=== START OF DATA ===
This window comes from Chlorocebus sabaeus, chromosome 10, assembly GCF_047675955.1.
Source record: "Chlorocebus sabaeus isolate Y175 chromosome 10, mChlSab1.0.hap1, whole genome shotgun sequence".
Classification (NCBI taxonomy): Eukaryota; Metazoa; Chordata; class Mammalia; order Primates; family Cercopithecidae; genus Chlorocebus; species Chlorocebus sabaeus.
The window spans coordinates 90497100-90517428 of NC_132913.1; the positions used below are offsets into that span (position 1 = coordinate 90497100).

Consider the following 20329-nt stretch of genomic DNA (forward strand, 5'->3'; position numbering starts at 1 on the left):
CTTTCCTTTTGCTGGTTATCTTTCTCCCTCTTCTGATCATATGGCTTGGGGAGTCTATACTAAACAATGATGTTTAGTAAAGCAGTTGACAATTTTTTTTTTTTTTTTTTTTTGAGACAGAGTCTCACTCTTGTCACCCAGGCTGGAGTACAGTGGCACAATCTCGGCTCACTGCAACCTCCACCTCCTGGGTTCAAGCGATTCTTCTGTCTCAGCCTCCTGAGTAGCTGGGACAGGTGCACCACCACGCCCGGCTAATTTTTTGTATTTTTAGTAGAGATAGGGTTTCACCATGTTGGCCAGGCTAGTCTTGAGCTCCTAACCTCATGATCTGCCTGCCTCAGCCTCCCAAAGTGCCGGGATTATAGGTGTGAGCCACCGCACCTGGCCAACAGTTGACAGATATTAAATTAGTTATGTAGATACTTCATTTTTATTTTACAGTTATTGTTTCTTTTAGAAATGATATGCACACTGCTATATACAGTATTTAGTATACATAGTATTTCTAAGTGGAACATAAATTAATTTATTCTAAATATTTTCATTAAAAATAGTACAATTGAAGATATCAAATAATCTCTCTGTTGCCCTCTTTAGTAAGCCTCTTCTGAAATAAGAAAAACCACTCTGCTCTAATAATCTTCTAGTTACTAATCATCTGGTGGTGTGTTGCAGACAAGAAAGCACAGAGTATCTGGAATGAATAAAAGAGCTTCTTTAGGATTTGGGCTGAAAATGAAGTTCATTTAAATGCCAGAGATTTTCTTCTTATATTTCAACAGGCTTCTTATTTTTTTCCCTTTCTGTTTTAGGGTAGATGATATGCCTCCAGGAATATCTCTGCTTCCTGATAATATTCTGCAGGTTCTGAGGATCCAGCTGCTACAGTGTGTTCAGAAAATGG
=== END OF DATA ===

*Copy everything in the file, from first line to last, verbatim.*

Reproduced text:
This window comes from Chlorocebus sabaeus, chromosome 10, assembly GCF_047675955.1.
Source record: "Chlorocebus sabaeus isolate Y175 chromosome 10, mChlSab1.0.hap1, whole genome shotgun sequence".
Classification (NCBI taxonomy): Eukaryota; Metazoa; Chordata; class Mammalia; order Primates; family Cercopithecidae; genus Chlorocebus; species Chlorocebus sabaeus.
The window spans coordinates 90497100-90517428 of NC_132913.1; the positions used below are offsets into that span (position 1 = coordinate 90497100).

Consider the following 20329-nt stretch of genomic DNA (forward strand, 5'->3'; position numbering starts at 1 on the left):
CTTTCCTTTTGCTGGTTATCTTTCTCCCTCTTCTGATCATATGGCTTGGGGAGTCTATACTAAACAATGATGTTTAGTAAAGCAGTTGACAATTTTTTTTTTTTTTTTTTTTTGAGACAGAGTCTCACTCTTGTCACCCAGGCTGGAGTACAGTGGCACAATCTCGGCTCACTGCAACCTCCACCTCCTGGGTTCAAGCGATTCTTCTGTCTCAGCCTCCTGAGTAGCTGGGACAGGTGCACCACCACGCCCGGCTAATTTTTTGTATTTTTAGTAGAGATAGGGTTTCACCATGTTGGCCAGGCTAGTCTTGAGCTCCTAACCTCATGATCTGCCTGCCTCAGCCTCCCAAAGTGCCGGGATTATAGGTGTGAGCCACCGCACCTGGCCAACAGTTGACAGATATTAAATTAGTTATGTAGATACTTCATTTTTATTTTACAGTTATTGTTTCTTTTAGAAATGATATGCACACTGCTATATACAGTATTTAGTATACATAGTATTTCTAAGTGGAACATAAATTAATTTATTCTAAATATTTTCATTAAAAATAGTACAATTGAAGATATCAAATAATCTCTCTGTTGCCCTCTTTAGTAAGCCTCTTCTGAAATAAGAAAAACCACTCTGCTCTAATAATCTTCTAGTTACTAATCATCTGGTGGTGTGTTGCAGACAAGAAAGCACAGAGTATCTGGAATGAATAAAAGAGCTTCTTTAGGATTTGGGCTGAAAATGAAGTTCATTTAAATGCCAGAGATTTTCTTCTTATATTTCAACAGGCTTCTTATTTTTTTCCCTTTCTGTTTTAGGGTAGATGATATGCCTCCAGGAATATCTCTGCTTCCTGATAATATTCTGCAGGTTCTGAGGATCCAGCTGCTACAGTGTGTTCAGAAAATGG